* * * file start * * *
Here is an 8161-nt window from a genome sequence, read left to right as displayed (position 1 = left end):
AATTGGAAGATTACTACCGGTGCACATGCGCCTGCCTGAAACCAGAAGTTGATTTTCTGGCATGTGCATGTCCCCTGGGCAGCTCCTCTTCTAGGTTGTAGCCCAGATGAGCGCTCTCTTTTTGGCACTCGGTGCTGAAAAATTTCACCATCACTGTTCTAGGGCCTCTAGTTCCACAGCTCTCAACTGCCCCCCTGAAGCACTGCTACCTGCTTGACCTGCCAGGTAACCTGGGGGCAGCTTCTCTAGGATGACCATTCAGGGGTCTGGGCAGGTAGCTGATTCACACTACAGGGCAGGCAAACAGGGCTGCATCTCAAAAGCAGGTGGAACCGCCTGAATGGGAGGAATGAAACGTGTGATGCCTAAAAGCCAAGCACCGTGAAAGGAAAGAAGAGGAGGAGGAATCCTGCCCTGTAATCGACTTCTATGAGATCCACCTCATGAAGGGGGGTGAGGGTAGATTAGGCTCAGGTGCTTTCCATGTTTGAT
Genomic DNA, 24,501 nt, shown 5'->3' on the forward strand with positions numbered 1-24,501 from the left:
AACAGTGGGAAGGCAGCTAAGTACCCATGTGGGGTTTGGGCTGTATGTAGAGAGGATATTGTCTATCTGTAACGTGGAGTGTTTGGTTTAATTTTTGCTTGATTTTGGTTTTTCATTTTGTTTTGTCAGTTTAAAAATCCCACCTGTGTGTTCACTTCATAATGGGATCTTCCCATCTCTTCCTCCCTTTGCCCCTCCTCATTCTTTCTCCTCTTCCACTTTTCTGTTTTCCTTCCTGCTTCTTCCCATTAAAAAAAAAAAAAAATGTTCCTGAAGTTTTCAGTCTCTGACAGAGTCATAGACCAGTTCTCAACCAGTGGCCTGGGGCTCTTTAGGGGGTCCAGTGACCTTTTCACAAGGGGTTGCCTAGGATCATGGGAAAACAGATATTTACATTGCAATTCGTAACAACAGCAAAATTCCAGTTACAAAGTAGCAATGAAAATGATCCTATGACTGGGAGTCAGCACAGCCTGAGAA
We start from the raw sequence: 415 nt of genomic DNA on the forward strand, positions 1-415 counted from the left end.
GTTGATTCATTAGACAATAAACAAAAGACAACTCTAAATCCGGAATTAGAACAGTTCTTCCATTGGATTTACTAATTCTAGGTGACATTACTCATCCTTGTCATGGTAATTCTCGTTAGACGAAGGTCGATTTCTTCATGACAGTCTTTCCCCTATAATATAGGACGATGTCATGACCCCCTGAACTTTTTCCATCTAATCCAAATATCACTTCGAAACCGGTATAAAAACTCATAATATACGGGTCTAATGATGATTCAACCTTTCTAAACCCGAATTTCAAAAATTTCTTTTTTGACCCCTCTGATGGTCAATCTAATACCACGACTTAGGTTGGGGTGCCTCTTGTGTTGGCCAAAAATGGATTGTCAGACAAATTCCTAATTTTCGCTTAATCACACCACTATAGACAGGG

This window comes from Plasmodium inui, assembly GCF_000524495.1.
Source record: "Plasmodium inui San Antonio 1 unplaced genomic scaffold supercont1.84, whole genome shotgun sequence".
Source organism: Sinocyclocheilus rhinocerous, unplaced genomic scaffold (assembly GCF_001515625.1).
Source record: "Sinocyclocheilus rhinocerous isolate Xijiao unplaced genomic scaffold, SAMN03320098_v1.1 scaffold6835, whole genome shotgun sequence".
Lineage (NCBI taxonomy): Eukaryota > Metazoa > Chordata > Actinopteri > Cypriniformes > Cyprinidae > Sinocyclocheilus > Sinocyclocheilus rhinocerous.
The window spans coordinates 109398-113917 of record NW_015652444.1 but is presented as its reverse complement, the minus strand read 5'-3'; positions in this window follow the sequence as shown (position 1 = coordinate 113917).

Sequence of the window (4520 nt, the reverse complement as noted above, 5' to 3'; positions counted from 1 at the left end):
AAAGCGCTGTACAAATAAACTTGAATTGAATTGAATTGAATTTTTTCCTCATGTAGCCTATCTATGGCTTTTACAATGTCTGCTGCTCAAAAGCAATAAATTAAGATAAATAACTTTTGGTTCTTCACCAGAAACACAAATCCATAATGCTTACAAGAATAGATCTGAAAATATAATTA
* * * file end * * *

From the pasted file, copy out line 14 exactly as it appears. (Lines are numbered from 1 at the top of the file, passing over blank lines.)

AAAGCGCTGTACAAATAAACTTGAATTGAATTGAATTGAATTTTTTCCTCATGTAGCCTATCTATGGCTTTTACAATGTCTGCTGCTCAAAAGCAATAAATTAAGATAAATAACTTTTGGTTCTTCACCAGAAACACAAATCCATAATGCTTACAAGAATAGATCTGAAAATATAATTA